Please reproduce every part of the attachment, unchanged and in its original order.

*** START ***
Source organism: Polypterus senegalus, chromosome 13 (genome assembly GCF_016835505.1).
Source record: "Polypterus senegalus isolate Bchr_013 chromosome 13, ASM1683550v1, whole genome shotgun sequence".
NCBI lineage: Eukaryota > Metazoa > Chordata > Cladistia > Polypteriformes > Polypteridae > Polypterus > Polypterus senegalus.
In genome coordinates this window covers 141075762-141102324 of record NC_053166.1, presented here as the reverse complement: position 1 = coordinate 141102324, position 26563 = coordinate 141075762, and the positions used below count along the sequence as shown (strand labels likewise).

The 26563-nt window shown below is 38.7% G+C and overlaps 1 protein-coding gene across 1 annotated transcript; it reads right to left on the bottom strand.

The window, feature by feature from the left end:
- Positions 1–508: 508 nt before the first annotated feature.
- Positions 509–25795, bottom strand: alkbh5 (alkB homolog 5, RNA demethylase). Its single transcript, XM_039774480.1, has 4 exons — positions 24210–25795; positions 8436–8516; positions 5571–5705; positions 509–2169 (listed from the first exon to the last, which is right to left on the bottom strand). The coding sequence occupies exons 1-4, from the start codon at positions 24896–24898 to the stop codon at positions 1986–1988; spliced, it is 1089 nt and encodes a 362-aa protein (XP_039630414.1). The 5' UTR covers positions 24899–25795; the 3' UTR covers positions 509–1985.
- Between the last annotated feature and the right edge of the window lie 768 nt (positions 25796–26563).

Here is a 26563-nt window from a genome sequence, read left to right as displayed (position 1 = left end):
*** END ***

Source organism: Polypterus senegalus, chromosome 13 (genome assembly GCF_016835505.1).
Source record: "Polypterus senegalus isolate Bchr_013 chromosome 13, ASM1683550v1, whole genome shotgun sequence".
NCBI lineage: Eukaryota > Metazoa > Chordata > Cladistia > Polypteriformes > Polypteridae > Polypterus > Polypterus senegalus.
In genome coordinates this window covers 141075762-141102324 of record NC_053166.1, presented here as the reverse complement: position 1 = coordinate 141102324, position 26563 = coordinate 141075762, and the positions used below count along the sequence as shown (strand labels likewise).

The 26563-nt window shown below is 38.7% G+C and overlaps 1 protein-coding gene across 1 annotated transcript; it reads right to left on the bottom strand.

The window, feature by feature from the left end:
- Positions 1–508: 508 nt before the first annotated feature.
- Positions 509–25795, bottom strand: alkbh5 (alkB homolog 5, RNA demethylase). Its single transcript, XM_039774480.1, has 4 exons — positions 24210–25795; positions 8436–8516; positions 5571–5705; positions 509–2169 (listed from the first exon to the last, which is right to left on the bottom strand). The coding sequence occupies exons 1-4, from the start codon at positions 24896–24898 to the stop codon at positions 1986–1988; spliced, it is 1089 nt and encodes a 362-aa protein (XP_039630414.1). The 5' UTR covers positions 24899–25795; the 3' UTR covers positions 509–1985.
- Between the last annotated feature and the right edge of the window lie 768 nt (positions 25796–26563).

Here is a 26563-nt window from a genome sequence, read left to right as displayed (position 1 = left end):